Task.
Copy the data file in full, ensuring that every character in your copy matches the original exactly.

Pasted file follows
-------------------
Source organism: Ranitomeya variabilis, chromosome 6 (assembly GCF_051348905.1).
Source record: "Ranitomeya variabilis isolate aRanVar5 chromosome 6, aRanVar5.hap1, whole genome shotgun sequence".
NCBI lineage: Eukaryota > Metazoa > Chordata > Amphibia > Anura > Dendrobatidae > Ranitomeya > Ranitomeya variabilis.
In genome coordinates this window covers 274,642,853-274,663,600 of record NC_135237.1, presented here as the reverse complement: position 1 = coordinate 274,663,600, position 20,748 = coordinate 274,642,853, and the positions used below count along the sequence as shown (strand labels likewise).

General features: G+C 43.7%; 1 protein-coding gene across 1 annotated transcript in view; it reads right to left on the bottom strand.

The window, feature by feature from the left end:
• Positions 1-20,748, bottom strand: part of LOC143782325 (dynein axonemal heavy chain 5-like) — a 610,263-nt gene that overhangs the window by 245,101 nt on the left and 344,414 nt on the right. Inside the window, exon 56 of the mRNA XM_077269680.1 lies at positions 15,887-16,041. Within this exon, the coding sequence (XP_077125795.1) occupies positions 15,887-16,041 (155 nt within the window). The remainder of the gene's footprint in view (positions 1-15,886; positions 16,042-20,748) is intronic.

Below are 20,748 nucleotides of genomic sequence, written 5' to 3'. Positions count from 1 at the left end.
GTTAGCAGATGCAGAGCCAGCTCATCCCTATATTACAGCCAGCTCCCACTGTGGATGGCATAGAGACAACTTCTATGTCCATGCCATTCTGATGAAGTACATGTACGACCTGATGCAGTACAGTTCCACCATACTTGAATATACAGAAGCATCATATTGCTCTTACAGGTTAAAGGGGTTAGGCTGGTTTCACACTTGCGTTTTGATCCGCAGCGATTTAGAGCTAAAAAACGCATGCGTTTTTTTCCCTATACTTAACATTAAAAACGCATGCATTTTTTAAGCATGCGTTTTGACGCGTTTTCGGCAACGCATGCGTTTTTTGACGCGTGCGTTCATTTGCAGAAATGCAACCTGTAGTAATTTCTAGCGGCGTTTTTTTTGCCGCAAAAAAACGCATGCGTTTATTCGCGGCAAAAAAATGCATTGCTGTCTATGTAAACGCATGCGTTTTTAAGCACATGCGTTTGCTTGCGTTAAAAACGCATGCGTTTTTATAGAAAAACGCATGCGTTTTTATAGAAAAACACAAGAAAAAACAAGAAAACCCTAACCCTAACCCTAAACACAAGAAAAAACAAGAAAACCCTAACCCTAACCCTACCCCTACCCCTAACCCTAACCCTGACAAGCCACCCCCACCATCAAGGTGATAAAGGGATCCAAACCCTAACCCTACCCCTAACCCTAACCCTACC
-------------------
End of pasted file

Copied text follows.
Source organism: Ranitomeya variabilis, chromosome 6 (assembly GCF_051348905.1).
Source record: "Ranitomeya variabilis isolate aRanVar5 chromosome 6, aRanVar5.hap1, whole genome shotgun sequence".
NCBI lineage: Eukaryota > Metazoa > Chordata > Amphibia > Anura > Dendrobatidae > Ranitomeya > Ranitomeya variabilis.
In genome coordinates this window covers 274,642,853-274,663,600 of record NC_135237.1, presented here as the reverse complement: position 1 = coordinate 274,663,600, position 20,748 = coordinate 274,642,853, and the positions used below count along the sequence as shown (strand labels likewise).

General features: G+C 43.7%; 1 protein-coding gene across 1 annotated transcript in view; it reads right to left on the bottom strand.

The window, feature by feature from the left end:
• Positions 1-20,748, bottom strand: part of LOC143782325 (dynein axonemal heavy chain 5-like) — a 610,263-nt gene that overhangs the window by 245,101 nt on the left and 344,414 nt on the right. Inside the window, exon 56 of the mRNA XM_077269680.1 lies at positions 15,887-16,041. Within this exon, the coding sequence (XP_077125795.1) occupies positions 15,887-16,041 (155 nt within the window). The remainder of the gene's footprint in view (positions 1-15,886; positions 16,042-20,748) is intronic.

Below are 20,748 nucleotides of genomic sequence, written 5' to 3'. Positions count from 1 at the left end.
GTTAGCAGATGCAGAGCCAGCTCATCCCTATATTACAGCCAGCTCCCACTGTGGATGGCATAGAGACAACTTCTATGTCCATGCCATTCTGATGAAGTACATGTACGACCTGATGCAGTACAGTTCCACCATACTTGAATATACAGAAGCATCATATTGCTCTTACAGGTTAAAGGGGTTAGGCTGGTTTCACACTTGCGTTTTGATCCGCAGCGATTTAGAGCTAAAAAACGCATGCGTTTTTTTCCCTATACTTAACATTAAAAACGCATGCATTTTTTAAGCATGCGTTTTGACGCGTTTTCGGCAACGCATGCGTTTTTTGACGCGTGCGTTCATTTGCAGAAATGCAACCTGTAGTAATTTCTAGCGGCGTTTTTTTTGCCGCAAAAAAACGCATGCGTTTATTCGCGGCAAAAAAATGCATTGCTGTCTATGTAAACGCATGCGTTTTTAAGCACATGCGTTTGCTTGCGTTAAAAACGCATGCGTTTTTATAGAAAAACGCATGCGTTTTTATAGAAAAACACAAGAAAAAACAAGAAAACCCTAACCCTAACCCTAAACACAAGAAAAAACAAGAAAACCCTAACCCTAACCCTACCCCTACCCCTAACCCTAACCCTGACAAGCCACCCCCACCATCAAGGTGATAAAGGGATCCAAACCCTAACCCTACCCCTAACCCTAACCCTACC